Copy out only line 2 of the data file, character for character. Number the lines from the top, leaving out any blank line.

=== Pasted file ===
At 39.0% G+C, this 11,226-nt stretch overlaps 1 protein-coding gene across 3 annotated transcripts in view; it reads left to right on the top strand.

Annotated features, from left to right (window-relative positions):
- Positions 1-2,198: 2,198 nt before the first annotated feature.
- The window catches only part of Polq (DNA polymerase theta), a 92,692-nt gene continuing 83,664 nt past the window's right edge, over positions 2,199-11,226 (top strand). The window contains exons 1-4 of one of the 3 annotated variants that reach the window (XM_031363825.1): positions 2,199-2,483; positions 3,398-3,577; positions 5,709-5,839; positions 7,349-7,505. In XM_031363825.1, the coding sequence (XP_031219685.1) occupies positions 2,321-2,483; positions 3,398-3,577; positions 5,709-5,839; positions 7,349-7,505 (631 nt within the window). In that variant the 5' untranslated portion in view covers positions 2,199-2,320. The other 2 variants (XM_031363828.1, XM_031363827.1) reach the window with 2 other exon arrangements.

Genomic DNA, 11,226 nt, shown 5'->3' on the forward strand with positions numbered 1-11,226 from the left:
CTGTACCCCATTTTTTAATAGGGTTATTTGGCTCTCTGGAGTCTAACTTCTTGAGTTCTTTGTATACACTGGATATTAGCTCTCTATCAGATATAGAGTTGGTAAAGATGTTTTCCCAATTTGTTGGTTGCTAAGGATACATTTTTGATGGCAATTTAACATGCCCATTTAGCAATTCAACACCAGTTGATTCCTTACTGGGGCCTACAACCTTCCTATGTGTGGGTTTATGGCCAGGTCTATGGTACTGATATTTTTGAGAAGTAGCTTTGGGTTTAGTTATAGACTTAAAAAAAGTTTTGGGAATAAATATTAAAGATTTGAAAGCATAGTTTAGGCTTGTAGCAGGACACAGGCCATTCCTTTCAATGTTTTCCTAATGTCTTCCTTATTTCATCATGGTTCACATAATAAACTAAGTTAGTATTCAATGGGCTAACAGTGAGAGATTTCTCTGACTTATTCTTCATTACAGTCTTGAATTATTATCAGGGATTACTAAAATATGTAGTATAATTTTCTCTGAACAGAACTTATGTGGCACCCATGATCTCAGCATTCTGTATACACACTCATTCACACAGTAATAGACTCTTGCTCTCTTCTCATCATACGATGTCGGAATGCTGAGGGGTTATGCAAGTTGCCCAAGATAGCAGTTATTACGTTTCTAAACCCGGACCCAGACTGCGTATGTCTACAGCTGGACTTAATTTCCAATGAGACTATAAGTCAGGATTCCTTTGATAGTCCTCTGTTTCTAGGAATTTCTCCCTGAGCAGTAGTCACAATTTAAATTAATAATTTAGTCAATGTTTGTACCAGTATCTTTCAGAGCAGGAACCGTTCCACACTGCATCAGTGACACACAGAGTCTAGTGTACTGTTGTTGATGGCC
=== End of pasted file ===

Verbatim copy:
Annotated features, from left to right (window-relative positions):